We prayed together that evening and went to bed. He opted out of working late on a home project, knowing I needed him beside me. I tossed and turned for hours, not being able to sleep well. And then it started. Around 3am, I began to get extreme radiating pain through my entire abdomen and in my back. I felt like my bowels were tearing apart. I could hardly sit because of the pressure it added. Henry called the midwife. I was likely experiencing a mini-labour. Tea and warm baths to help the process along. The intense pain soon subsided and were followed by the contractions the midwife had mentioned, anywhere from around 3 to almost 10 minutes apart, varying in intensity. We did the best we knew, having had no labour preparation. Henry supported me and held my hand through the pain.

After a few hours, the pains eased, exhaustion took over and we slept for a couple hours.  When the pain started in the night, I told Henry that I couldn't physically or emotionally handle being alone for most of 14 hours the next day, as he had a very full work day. He took the morning off of work, but as the day progressed, it became clear he couldn't leave me alone for more than a few minutes at a time. So he helped me "labour," made me breakfast, brought me lunch in bed, made cups of teas, and did whatever else he could.

In the afternoon, we were ready to let go. Henry took my hands and we prayed. We just let God have it, and asked for the baby to come soon, to be able to know it when it came, and be able to bury it. We hadn't been specific enough in regards to the pain, it seemed. Almost immediately the contractions came more frequently and more intense, with very few breaks from the pain in between. I took another bath, hoping this would bring it to where it could come out. After a fair bit of screaming, I finally conceded to taking a couple Advils to try ease the pain. It could be a few hours yet.

It was more. I kept "labouring." It eased off at times and we got a couple more hours of rest late afternoon. When we went to bed at night, I got a few drowsy hours before the contractions began regularly again. Soon my husband had to get up and hold and support me through them again. My screams came half from the pain, half from the frustration of how long we had to endure. The utter exhaustion and lack of sleep wasn't helping either. I had already started thinking Where is God? First He takes our baby, then leaves me alone to suffer for so long.

Close to dawn, we caved. We decided it was time to go to the hospital for some other pain relief. We called the doctor first and he met us at his office for another ultrasound, to see how everything was coming out. He explained that the fetus had pretty much dissolved and come out in pieces. We didn't have the chance to hold or bury our first, tiny child.

Although everything was progressing well, (as far as a miscarriage goes), the doctor did recommend the hospital for some pain relief through IV. It would help more than a pill. So off we went, got checked in, I donned a lovely gown, and endured the pain of getting the IV in, and then the initial nausea, and temporary blurred vision of the pain reliever. We spent the day there, mostly doing nothing, but we were able to have a break from the contractions and get a little rest. In the evening, we were sent home with a prescription for some other pain relievers, and we were also relieved to be able to spend the night in our own bed.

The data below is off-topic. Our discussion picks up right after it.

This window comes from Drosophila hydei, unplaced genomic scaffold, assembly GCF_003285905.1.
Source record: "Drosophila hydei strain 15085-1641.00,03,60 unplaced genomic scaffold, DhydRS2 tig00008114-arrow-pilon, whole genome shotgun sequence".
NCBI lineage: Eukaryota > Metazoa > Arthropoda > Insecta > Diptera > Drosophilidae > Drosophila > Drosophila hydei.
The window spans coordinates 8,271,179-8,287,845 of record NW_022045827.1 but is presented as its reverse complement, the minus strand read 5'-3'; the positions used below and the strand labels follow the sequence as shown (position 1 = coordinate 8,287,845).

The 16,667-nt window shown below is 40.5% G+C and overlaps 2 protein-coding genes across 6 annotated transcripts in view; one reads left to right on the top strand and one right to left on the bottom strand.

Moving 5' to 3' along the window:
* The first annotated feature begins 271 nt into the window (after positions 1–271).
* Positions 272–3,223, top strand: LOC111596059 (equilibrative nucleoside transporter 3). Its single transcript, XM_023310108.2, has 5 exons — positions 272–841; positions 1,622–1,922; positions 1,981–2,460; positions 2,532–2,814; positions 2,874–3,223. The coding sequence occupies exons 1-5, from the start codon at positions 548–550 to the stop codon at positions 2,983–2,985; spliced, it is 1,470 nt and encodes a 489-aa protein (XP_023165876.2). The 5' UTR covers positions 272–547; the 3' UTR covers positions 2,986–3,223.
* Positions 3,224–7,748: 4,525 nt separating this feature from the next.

We had a good night and I was able to sleep through most of it. I was up early, not able to sleep more because of everything on my mind. My phone started going off shortly with some anniversary wishes. Although thankful, it was hard responding with the news that we had just lost our baby. Although we otherwise wouldn't had much time until later in the weekend to celebrate it together, it was still far from the anniversary we had anticipated.

We had had doubts about how the pregnancy was going to go. (This added to our hesitation in sharing the news earlier.) But nothing prepared us for what a miscarriage was really like. We had no idea going through a miscarriage at 7 weeks would mean such a long, intense "labour." I have not had the chance to give birth to a full-term, live baby, but I do know my husband has never seen me in such prolonged, intense pain. We had hoped to be able to see and hold our baby; we never got to. There was stuff that came out that we wondered if it was part of it, but we couldn't really tell for sure. As much as I dislike the thought, our baby more or less just got washed down drains, the toilet, or thrown in the garbage.  We had read a little about miscarriages, but in the end, the experiences of women are vastly different. All we know is ours, with the only child we have had so far.

Today has been better. There have been emotional triggers, just thinking about it, thinking of telling people, or hearing the cry of a baby while we were in the hospital. But for the most part, I'm cried out, at least for now. With the medication, the pain is now very bearable, and I haven't been in bed for most of the day. I'm taking it easy, allowing my body to heal, hoping next time we can keep it.

I still consider myself a Mommy, even if I never got to hold my baby. My husband has been an awesome Daddy. He has taken amazing care of me. Even though our day was not what we had hoped, I rejoice in the year we've had together, and the suffering has deepened our love. This will probably always be on my mind every time our anniversary comes, and it will be when May 16 rolls around and I wonder about the baby we could have had. Was it a boy or a girl? We don't know. (I was convinced it was a boy, and Henry that it was a girl.) But in writing this, I know he or she will not be forgotten.

Currently, I'm doing fairly well. I have recovered physically faster than I had expected. I have unexpected emotional lows at times, where Henry needs to be there for me, hold me, or take me out for a walk. Spiritually, I have wrestled with questions. God said "No" to our prayers, when we prayed for a healthy pregnancy, and when we let go during the miscarriage. Can I accept that? Was the miscarriage really God's will? Can I still be a Mom? I don't know if I will get the answers, but I believe that in time healing will come.